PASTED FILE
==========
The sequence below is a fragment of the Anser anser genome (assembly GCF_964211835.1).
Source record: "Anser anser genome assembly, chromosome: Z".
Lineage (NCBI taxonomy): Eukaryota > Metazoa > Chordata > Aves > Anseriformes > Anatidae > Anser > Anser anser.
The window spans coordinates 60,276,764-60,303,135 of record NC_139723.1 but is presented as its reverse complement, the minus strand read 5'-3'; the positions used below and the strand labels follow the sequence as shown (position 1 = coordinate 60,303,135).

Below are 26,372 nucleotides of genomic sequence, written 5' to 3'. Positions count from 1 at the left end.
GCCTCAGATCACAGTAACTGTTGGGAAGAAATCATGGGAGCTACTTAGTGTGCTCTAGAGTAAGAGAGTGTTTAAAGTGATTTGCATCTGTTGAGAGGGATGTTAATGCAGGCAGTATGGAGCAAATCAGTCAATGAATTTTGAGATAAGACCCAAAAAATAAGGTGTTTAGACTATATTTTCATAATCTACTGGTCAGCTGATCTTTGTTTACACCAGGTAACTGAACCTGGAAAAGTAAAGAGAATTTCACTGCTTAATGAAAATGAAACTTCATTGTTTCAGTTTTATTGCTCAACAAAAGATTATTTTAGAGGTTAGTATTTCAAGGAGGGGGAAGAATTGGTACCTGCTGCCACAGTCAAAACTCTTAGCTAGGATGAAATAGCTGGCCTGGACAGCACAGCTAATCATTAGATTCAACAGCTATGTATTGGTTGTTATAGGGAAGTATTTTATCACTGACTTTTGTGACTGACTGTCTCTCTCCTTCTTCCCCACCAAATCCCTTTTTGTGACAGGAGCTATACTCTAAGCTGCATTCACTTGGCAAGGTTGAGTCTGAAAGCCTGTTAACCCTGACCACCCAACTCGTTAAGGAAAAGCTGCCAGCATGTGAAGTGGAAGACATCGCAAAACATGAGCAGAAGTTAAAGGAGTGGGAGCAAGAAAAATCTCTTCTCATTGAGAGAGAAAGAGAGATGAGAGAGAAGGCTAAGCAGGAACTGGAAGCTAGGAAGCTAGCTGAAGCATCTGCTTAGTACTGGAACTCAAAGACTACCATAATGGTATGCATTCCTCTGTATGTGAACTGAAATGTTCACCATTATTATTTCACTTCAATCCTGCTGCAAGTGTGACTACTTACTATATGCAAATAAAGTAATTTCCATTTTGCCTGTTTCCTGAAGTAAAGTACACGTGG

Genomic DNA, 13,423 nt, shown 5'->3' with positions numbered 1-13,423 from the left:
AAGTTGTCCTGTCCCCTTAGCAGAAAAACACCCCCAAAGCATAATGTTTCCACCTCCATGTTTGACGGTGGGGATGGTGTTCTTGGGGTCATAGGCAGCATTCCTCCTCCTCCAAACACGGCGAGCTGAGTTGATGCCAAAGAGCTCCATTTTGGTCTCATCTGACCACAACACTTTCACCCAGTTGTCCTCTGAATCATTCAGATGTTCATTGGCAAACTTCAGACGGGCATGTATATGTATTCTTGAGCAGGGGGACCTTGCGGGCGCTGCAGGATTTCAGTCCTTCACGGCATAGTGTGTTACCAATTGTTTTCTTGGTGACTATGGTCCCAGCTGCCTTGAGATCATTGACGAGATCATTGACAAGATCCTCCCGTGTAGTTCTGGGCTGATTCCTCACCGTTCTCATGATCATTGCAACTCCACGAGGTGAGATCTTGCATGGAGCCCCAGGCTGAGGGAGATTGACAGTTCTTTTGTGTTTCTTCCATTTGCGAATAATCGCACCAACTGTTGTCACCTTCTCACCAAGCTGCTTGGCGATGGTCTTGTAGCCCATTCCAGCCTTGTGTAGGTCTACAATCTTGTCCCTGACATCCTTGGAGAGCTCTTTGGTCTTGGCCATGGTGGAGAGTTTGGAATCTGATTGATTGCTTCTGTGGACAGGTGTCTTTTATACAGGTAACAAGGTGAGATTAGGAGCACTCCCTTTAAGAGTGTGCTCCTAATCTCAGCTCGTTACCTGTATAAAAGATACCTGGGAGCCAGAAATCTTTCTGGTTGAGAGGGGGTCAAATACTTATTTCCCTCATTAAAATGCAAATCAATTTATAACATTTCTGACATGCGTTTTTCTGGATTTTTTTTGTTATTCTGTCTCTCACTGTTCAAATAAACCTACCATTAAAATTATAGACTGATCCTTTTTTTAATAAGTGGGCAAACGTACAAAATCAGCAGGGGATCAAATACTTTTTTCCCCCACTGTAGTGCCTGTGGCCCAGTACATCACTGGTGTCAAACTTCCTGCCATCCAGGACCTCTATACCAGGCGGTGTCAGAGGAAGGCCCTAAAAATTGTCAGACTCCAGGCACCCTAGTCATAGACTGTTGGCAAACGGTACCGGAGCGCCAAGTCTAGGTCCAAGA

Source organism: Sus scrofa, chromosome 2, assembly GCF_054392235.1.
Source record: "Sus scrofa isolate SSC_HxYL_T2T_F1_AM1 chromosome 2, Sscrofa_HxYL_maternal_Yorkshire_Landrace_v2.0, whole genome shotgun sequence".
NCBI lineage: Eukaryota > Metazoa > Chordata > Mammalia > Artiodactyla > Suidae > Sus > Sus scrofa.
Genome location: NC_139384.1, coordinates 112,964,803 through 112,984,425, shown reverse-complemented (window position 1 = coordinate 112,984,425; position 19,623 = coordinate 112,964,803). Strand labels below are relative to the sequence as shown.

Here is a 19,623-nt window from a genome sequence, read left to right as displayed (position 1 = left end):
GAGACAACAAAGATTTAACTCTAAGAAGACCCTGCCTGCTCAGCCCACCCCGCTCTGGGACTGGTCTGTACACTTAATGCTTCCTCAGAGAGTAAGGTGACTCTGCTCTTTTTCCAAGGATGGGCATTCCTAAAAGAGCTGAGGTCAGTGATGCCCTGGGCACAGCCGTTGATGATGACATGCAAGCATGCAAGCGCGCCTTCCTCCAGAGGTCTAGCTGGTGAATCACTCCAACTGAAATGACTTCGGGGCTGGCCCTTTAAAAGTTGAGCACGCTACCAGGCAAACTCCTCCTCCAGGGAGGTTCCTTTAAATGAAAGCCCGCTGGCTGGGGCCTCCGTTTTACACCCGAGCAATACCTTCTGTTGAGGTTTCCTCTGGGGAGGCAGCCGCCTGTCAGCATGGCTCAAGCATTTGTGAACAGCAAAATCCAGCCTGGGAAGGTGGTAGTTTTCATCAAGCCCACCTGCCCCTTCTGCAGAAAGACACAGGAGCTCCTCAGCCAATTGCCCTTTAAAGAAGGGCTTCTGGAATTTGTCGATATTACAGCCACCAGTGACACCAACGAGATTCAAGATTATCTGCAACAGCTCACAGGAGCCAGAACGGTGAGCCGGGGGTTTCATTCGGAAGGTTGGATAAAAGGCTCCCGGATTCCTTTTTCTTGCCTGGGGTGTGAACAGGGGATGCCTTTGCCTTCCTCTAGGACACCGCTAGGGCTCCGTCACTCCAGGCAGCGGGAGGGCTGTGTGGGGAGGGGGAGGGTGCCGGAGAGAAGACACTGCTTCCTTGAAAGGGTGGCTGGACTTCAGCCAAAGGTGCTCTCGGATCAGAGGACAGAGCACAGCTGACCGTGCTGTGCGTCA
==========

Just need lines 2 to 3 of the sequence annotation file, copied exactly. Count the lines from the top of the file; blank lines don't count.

Source record: "Anser anser genome assembly, chromosome: Z".
Lineage (NCBI taxonomy): Eukaryota > Metazoa > Chordata > Aves > Anseriformes > Anatidae > Anser > Anser anser.